Mahabharata mentions about Pipilaka gold extracted from the auriferous soil of ant hills. According to Mr. R. K. Dubey, Professor of metallurgy, IIT Kanpur, India had technology to extract gold from 3 types of gold deposits.

1.Alluvial Placer deposits- The hymns of Rig Veda has detailed description of extraction of gold from the river beds of Indus river. Even today natives of Jamshedpur in Jharkhand state sieve sands from the river beds of Subarnarekha river to get fine gold particles. This river literally means "line of gold".

2. Vein deposits- Many Hindu texts have mentioned the names of the mountains which yield gold, like Sumeru, Udai, Soma and so on. Gold is deposited in these mountains were in the forms of veins or crust.

Liquid ore- Atharvaveda has the detailed description of the method to extract gold from a special liquid.

In 3rd century BC, Kautilya, in his book Arthashastra, mentioned a mysterious high density greasy liquid as a source of gold. This liquid ore was obtained from holes and cracks of the mountain ranges. According to this book, one part of that liquid enabled the conversion of 100 parts of copper or silver into gold which got deposited on the surface of the less cathodic metals like silver and copper.

But the exact chemical composition of this liquid is still a mystery as many texts of ancient times containing such information were destroyed by the Islamic invaders.

4. Shining social and economic status

No marriage in the Indian subcontinent is complete without gold jewellery. Both the bride and groom get gold gifts from their families and friends. Gold ornaments gifted to the bride is called Stri dhan or wealth of the lady and belongs to her as social security. In South India an average middle class family gifts half to one kg of gold to their daughters. These gold ornaments not only have ornamental value but also have emotional value as jewelleries are passed on through generations of women down a family.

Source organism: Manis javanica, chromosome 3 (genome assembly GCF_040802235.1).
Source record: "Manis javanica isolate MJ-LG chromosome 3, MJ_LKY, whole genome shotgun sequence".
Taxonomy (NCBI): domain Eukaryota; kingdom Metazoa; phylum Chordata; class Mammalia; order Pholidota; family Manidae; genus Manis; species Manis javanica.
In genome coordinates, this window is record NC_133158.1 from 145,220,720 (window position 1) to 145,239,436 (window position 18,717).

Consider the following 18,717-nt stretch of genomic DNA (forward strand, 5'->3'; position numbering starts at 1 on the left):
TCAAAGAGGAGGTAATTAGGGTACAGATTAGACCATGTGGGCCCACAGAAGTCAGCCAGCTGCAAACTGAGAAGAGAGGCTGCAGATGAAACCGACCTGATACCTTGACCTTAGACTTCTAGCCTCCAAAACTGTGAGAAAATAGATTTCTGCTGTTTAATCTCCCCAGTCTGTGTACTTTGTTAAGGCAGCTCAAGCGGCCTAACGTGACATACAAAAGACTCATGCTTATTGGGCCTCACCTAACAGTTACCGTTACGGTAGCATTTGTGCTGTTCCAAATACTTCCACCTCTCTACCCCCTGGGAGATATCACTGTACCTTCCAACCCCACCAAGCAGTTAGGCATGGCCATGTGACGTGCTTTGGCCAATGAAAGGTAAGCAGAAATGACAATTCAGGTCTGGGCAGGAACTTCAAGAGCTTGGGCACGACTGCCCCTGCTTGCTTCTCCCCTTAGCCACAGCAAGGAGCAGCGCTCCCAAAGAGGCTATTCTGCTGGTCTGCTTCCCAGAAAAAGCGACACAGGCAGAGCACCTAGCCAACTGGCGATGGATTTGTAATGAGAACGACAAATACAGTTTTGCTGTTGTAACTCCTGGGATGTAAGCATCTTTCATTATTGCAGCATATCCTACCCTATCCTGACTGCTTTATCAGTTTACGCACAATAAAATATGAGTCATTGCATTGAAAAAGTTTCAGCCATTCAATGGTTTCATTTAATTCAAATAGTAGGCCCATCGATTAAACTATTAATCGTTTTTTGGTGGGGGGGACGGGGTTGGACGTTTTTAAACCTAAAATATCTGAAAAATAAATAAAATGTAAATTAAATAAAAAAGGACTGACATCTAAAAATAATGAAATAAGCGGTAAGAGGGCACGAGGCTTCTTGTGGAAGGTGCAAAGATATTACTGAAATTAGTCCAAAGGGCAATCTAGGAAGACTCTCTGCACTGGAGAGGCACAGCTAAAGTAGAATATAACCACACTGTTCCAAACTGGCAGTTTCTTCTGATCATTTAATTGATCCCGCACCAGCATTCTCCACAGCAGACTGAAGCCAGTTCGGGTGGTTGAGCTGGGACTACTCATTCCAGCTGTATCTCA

People love to invest in gold because it is easily available and has a good resale market value. Large amounts of money can easily be converted into coins, biscuits or bricks of gold which can be conveniently stored at home or in bank lockers.

5. Sparkling health.

0.2 milligrams of gold is present in 70 kg of human body. Gold is one of the important micronutrients essential for body functions. Gold is vital for proper brain functioning. Highest concentration of gold is in the lymph nodes. It is also needed for the proper functioning of adrenal gland, renal cortex, reticuloendothelial system.

Many skin products use gold particles as it is very beneficial for the treatment of skin ailments. In Ayurveda, gold dust is used for many herbal medicines. Many herbal tonics have gold and silver dust to enhance strength and immunity.

In every aspect of human life, gold plays a significant role. This fact was acknowledged in the ancient times. People of these Asian countries especially Indians, have special affinity for this lustrous metal. Present generation is intrigued by this valuable gold.

This content is accurate and true to the best of the author’s knowledge and is not meant to substitute for formal and individualized advice from a qualified professional.

© 2020 Nidhi Gautam